Natural, mechanical and hybrid ventilation

There are several ways to bring fresh air into the buildings. Ventilation can be natural (relies on natural forces), mechanical (using mechanical equipment) or hybrid, also known as mixed-mode (a combination of the previous two).

Types of ventilation

Natural ventilation is the process of naturally delivering and removing air from an interior space (room or building) without the mechanical assistance — only by means of natural forces, typically by wind speed, temperature and pressure differences (internally and externally).

Mechanical ventilation is the intentional fan driven flow of outdoor air into a building. Mechanical ventilation is often provided by equipment that is also used to heat and cool a space.

Hybrid (or mixed-mode) ventilation that combines natural ventilation and powered ventilation. This process allows for greater responsiveness to external conditions whiles keeping the space comfortable throughout the day and in different seasons.

Infiltration stands alone

Infiltration is typically described as separate from ventilation

Infiltration is the circumstantial flow of air from outdoors to indoors through leaks (unplanned openings) in a building envelope. When a building design relies on infiltration to maintain indoor air quality, this flow has been referred to as 'adventitious' ventilation.

Infiltration is often called 'air leakage'. The leakage of room air out of a building, intentionally or not, is called 'exfiltration'.

Infiltration is caused by wind, negative pressurization of the building, and by air buoyancy forces known commonly as the stack effect. Typically, infiltration is minimized to reduce dust, to increase thermal comfort, and to decrease energy consumption.

Controlling infiltration

Because infiltration is uncontrolled, and admits unconditioned air, it is generally considered undesirable except for ventilation air purposes. For all buildings, infiltration can be reduced via sealing cracks in a building's envelope, and for new construction or major renovations, by installing continuous air barriers.

In buildings where forced ventilation is provided, their HVAC designers typically choose to slightly pressurize the buildings by admitting more outside air than exhausting so that infiltration is dramatically reduced.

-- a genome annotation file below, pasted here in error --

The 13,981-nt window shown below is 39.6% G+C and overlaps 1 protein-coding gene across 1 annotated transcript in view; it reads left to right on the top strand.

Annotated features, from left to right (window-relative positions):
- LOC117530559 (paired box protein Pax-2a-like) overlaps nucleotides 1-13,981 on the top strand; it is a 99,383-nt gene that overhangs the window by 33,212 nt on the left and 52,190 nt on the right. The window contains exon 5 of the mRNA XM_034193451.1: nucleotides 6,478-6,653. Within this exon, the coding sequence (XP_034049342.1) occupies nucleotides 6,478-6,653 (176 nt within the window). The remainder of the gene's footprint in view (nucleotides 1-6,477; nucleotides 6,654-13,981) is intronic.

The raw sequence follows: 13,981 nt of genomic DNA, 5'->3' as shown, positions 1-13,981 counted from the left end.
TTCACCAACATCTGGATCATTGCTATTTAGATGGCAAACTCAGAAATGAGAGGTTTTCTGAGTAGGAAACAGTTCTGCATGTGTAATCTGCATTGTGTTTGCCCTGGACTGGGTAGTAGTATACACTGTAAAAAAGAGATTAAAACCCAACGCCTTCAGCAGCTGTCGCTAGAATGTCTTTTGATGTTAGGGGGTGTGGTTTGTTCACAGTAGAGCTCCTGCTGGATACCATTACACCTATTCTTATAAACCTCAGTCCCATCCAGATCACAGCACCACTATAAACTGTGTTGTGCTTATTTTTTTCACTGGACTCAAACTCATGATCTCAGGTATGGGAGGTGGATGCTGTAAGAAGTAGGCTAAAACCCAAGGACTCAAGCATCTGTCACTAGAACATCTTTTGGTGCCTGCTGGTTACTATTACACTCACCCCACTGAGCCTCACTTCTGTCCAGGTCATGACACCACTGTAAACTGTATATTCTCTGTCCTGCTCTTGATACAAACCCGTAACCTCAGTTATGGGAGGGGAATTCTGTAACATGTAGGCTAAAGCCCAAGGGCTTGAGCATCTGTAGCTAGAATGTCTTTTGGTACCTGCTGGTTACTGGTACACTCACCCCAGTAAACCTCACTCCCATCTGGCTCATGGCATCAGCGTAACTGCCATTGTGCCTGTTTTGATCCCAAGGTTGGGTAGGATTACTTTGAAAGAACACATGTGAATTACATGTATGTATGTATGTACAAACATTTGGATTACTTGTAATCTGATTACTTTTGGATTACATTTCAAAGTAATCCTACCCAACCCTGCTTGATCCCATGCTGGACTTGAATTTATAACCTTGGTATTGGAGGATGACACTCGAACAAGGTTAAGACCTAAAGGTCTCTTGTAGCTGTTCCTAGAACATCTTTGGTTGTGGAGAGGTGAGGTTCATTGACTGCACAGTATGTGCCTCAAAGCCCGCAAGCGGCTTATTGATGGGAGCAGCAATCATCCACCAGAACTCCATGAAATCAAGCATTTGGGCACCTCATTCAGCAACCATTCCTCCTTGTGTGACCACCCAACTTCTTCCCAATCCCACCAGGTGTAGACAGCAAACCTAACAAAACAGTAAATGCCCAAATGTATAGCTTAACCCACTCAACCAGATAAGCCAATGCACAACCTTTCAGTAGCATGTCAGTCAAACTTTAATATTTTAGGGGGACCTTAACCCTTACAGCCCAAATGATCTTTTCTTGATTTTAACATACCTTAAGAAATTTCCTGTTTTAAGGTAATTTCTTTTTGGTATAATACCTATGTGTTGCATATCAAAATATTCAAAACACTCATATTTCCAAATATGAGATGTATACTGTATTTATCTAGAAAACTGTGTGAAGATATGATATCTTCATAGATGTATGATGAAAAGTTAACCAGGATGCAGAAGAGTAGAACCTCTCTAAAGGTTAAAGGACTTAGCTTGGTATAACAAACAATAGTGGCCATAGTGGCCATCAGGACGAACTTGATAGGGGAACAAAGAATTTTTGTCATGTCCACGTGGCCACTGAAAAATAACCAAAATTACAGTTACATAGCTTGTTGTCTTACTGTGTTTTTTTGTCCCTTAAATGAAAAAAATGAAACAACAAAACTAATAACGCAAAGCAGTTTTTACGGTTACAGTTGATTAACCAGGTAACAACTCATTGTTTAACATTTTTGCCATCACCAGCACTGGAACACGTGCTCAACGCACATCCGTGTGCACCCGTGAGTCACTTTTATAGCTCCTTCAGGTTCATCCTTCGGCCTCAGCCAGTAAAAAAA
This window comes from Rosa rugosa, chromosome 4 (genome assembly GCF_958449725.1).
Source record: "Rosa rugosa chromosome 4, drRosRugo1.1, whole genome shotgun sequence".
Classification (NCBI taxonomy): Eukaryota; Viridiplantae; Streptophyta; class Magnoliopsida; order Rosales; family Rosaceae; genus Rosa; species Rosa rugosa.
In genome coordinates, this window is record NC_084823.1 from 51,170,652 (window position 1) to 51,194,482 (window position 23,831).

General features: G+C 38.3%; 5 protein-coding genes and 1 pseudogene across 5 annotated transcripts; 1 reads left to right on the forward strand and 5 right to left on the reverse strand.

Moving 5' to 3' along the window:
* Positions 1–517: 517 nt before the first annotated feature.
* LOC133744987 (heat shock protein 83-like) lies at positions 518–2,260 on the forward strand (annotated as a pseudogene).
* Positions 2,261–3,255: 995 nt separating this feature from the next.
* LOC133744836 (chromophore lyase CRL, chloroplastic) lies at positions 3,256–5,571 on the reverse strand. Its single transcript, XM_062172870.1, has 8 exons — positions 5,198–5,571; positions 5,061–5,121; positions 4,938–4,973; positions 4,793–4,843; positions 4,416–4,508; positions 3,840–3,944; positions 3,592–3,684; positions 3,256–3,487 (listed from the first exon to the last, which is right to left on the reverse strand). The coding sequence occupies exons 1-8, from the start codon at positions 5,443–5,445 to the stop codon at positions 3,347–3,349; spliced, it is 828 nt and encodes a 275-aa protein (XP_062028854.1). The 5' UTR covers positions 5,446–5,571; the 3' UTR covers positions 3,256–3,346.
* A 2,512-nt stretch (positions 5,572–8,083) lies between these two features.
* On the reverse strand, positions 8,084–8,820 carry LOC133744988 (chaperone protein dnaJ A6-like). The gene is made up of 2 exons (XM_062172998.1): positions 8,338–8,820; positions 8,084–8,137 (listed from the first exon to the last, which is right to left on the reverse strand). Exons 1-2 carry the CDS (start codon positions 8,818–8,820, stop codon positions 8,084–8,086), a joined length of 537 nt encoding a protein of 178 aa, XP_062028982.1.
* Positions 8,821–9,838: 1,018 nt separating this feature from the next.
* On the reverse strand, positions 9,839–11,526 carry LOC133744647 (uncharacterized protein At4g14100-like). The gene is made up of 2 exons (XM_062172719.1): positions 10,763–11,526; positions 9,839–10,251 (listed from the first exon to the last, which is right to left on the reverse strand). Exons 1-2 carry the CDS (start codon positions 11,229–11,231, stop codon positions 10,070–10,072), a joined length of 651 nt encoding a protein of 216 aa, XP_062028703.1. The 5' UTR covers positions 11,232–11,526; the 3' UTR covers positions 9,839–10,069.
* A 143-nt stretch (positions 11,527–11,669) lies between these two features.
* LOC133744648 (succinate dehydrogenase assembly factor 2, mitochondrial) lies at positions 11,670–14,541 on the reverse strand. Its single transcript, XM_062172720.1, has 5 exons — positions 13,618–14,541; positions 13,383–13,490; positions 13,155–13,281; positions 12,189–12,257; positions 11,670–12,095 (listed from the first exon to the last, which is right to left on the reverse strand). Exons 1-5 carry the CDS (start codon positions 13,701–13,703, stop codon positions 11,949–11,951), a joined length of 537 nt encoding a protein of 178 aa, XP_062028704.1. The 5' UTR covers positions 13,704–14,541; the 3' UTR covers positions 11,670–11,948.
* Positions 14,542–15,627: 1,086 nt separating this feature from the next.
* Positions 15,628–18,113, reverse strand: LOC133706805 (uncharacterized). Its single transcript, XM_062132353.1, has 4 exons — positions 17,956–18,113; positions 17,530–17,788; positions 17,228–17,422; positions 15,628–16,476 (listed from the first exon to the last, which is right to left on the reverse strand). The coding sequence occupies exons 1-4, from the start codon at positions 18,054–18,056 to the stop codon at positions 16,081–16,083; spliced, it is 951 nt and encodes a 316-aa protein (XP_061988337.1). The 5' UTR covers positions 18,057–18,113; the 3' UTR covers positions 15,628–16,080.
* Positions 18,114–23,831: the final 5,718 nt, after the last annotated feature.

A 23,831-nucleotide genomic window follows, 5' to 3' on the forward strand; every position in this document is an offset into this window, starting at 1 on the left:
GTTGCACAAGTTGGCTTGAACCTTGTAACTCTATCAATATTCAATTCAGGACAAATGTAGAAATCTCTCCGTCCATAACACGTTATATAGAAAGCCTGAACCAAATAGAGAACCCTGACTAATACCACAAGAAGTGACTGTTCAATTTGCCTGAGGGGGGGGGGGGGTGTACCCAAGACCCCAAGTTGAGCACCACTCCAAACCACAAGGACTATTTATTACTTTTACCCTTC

"Opening windows is more than just ventilation — opening a window creates the link to the outside and is a symbol of affection for your family."       — Velux

Fundamentals of natural ventilation

Natural ventilation uses pressure difference difference between densities of interior and exterior air given by temperature difference, and also wind velocity providing on windward façade positive pressure & on leeward negative pressure.

Therefore, natural ventilation is also influenced by wind turbulance and flow pattern around a building (affected by neighbouring buildings, building exposure and building orientation). Building shape also influences the natural ventilation, i.e. flow direction throughout the building and ventilation intesity.

Natural ventilation and tips about driving forces

Air moves through an opening (i.e. window) when there is a pressure difference across the opening:

  • Greater pressure difference = higher airflow.
  • Larger opening area = higher airflow.

Natural way to passively ventilate or cool buildings

Passive cooling is a measure that uses no energy to cool buildings. It involves at least three concepts: ventilative cooling, solar shading and thermal mass.

One of the best known passive cooling technieques is ventilative cooling via openable windows. This method typically does not require energy, however the windows are controled by people, or simple control mechanism based on small amounts of power and timing schedule (for example cooling buildings at nights).

Other methods are focusing on using the design features of buildings, typically solar shading compoments (externally or internally positioned, fixed or movable, manually or mechanically controlled, etc.).

Thermal mass of a building or building materials is also one of very passive cooling methodology, based on a heavy-mass building structure used to accumulate heat balance within.

Mechanims for natural ventilation

Natural ventilation pressure differences driven by two mechanisms — stack and wind, or combination.

Stack effect (air density difference)

  • A combination of inlets via typically controlled window openings and shafts as outlets, creating a stack effect and using pressure difference in different heights.
  • Warm air is less dense than cool air (more buoyant).